June 25, 2019

June 24, 2019

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"Doing Business" Versus "Conducting Business" In Nevada

Doing Business - Chapter 80

Before commencing or doing any business in Nevada, NRS 80.010 requires a foreign corporation to file with the Nevada Secretary of State:

  • Qualification to do Business in Nevada form.
  • A file stamped copy of the document most recently filed by the corporation in its home jurisdiction verifying the entity name and total authorized stock. If the application is for a nonprofit, non-stock corporation, provide official verification.

NRS 80.015 includes a long list of activities, such as maintaining bank accounts, that do not constitute doing business in Nevada.  [n.b. - A different version of NRS 80.015 will take effect on January 1, 2020.]  These provisions are part of Chapter 80 of Nevada Revised Statutes. 

Conducting Business - Chapter 76

Confusingly, Chapter 76 of Nevada Revised Statutes imposes a separate business license requirement on corporations "conducting" business in the state.  NRS 76.100.  Unlike Chapter 80 that specifies what does not constitute "doing business", Chapter 76 specifies the activities that do constitute "conducting business".  Pursuant to NRS 76.100(7)(a), a foreign corporation is deemed to conduct business in Nevada if it:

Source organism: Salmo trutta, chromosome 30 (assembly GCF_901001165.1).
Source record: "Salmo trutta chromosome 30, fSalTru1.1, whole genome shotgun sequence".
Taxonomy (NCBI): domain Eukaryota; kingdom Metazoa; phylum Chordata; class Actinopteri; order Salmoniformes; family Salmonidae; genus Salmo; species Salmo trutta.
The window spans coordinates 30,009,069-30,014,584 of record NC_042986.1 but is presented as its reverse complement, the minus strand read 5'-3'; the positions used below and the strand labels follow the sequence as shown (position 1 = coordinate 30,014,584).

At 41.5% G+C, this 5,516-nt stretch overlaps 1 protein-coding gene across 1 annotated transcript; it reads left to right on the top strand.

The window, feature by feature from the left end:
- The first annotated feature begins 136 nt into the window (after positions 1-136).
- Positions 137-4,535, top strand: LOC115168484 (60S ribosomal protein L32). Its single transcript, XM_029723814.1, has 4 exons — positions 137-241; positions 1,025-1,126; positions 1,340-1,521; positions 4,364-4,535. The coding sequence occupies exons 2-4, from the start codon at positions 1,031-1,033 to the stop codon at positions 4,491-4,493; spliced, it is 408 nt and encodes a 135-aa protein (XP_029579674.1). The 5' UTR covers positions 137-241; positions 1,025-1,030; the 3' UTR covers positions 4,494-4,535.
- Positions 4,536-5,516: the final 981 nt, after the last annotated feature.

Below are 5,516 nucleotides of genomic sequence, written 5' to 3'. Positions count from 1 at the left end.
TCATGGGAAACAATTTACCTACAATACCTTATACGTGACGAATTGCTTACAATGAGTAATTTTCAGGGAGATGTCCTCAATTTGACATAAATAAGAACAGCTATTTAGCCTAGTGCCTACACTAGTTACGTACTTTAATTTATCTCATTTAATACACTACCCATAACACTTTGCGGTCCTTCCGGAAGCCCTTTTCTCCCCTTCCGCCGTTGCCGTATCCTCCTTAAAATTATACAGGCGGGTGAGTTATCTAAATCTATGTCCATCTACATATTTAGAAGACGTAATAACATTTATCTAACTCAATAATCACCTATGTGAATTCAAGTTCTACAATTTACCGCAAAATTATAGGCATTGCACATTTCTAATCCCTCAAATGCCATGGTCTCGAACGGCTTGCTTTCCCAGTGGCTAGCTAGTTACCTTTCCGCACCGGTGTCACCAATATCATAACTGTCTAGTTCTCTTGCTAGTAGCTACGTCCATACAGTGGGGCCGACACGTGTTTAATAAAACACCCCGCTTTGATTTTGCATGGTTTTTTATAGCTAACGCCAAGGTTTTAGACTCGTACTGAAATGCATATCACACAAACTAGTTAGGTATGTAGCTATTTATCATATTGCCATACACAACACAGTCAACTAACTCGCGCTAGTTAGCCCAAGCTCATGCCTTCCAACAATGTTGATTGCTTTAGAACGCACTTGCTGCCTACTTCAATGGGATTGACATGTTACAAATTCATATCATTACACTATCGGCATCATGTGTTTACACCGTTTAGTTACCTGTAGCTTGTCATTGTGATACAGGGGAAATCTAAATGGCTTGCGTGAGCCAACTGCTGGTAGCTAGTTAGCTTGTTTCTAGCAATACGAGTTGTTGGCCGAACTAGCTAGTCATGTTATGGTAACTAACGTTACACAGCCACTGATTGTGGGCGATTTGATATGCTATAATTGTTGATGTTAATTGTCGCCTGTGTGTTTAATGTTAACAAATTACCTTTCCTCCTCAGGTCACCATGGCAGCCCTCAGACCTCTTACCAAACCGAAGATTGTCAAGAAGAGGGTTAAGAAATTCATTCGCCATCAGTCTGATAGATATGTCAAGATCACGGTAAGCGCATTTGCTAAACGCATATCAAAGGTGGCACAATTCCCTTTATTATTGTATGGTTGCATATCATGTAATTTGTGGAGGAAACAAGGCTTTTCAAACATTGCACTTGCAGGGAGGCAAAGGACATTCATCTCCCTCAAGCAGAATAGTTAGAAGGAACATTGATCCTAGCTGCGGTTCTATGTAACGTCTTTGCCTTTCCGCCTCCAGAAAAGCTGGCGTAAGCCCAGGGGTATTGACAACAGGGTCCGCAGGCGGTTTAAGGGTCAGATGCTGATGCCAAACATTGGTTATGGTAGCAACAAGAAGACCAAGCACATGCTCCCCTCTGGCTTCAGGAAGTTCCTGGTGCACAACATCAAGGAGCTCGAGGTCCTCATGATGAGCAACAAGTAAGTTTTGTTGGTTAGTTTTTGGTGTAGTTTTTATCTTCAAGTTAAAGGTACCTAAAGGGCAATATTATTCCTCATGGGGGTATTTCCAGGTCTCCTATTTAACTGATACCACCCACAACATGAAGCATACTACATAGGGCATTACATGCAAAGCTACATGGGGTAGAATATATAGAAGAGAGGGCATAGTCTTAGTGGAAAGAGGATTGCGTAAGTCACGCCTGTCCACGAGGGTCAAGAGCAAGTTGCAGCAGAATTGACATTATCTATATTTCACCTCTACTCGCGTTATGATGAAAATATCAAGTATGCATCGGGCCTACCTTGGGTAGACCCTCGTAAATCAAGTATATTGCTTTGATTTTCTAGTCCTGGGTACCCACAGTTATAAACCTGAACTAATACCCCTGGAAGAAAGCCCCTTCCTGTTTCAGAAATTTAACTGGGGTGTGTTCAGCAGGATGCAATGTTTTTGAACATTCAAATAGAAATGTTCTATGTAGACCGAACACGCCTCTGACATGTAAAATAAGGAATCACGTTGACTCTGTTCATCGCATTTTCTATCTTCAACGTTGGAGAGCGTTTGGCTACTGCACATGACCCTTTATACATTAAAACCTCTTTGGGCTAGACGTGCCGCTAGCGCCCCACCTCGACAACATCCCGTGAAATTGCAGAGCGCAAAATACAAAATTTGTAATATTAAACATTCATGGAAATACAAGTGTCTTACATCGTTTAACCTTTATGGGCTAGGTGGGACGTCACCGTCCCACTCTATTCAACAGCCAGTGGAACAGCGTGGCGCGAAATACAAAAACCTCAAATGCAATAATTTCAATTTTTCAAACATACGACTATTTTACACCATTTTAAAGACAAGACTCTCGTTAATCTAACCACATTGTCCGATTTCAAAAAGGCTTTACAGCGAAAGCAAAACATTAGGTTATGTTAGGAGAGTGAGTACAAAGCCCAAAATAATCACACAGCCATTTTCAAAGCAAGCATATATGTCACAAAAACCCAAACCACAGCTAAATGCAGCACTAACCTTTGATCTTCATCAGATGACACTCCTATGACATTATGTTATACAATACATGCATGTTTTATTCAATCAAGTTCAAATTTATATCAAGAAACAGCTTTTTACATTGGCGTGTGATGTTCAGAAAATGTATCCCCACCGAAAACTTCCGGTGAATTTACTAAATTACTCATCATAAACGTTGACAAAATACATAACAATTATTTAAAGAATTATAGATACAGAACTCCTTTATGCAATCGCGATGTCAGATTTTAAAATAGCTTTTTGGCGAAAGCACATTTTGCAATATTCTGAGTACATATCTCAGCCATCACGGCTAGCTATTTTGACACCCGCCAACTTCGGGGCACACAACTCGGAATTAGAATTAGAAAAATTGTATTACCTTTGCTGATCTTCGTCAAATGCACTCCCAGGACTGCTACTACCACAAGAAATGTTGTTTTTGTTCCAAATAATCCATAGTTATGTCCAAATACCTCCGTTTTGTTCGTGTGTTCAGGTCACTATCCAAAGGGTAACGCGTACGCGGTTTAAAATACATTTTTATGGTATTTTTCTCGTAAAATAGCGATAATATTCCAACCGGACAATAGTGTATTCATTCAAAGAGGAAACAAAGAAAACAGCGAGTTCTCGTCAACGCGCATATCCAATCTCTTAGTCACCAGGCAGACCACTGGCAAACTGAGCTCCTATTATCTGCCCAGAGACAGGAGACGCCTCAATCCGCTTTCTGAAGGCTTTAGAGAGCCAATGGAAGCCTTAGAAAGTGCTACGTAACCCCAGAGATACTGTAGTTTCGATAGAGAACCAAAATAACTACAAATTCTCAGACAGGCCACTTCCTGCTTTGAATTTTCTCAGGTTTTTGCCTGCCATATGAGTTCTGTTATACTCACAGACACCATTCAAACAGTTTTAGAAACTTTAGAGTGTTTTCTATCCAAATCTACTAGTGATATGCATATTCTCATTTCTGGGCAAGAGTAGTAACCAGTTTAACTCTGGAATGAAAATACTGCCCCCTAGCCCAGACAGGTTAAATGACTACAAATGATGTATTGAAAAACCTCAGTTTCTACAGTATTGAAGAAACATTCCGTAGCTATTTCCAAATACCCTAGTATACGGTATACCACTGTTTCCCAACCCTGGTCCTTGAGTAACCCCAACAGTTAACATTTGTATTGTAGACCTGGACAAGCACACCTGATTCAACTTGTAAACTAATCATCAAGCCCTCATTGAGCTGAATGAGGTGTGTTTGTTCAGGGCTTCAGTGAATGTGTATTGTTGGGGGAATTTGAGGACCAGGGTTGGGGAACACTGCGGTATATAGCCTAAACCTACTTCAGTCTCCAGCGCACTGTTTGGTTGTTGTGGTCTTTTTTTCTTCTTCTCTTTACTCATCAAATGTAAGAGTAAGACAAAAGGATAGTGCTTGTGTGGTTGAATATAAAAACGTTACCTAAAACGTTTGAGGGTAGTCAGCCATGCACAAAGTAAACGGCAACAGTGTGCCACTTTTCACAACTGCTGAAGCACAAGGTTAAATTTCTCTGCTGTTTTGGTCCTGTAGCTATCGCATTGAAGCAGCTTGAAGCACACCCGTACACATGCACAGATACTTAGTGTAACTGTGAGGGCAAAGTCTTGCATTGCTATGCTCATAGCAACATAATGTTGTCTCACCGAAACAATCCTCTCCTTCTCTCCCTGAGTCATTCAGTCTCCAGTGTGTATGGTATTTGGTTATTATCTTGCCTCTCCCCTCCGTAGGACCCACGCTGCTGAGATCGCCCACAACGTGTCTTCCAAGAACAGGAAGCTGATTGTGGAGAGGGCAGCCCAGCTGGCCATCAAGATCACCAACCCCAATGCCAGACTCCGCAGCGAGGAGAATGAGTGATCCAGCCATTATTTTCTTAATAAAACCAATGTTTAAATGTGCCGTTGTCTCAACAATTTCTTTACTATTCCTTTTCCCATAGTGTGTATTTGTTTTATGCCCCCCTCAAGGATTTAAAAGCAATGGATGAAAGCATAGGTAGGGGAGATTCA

• Has an office or other base of operations in this State;
  • Except for certain manufacturers, has a registered agent in this State; or
  • Pays wages or other remuneration to a natural person who performs in this State any of the duties for which he or she is paid.

The statute includes an exception for certain persons in connection with the provision of vehicles or equipment on a short-term basis in response to wildland fire, flood, earthquake or other emergency.

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About this Author

Keith Paul Bishop, Corporate Transactions Lawyer, finance securities attorney, Allen Matkins Law Firm
Partner

Keith Paul Bishop is a partner in Allen Matkins' Corporate and Securities practice group, and works out of the Orange County office. He represents clients in a wide range of corporate transactions, including public and private securities offerings of debt and equity, mergers and acquisitions, proxy contests and tender offers, corporate governance matters and federal and state securities laws (including the Sarbanes-Oxley Act of 2002 and the Dodd-Frank Act), investment adviser, financial services regulation, and California administrative law. He regularly advises clients...

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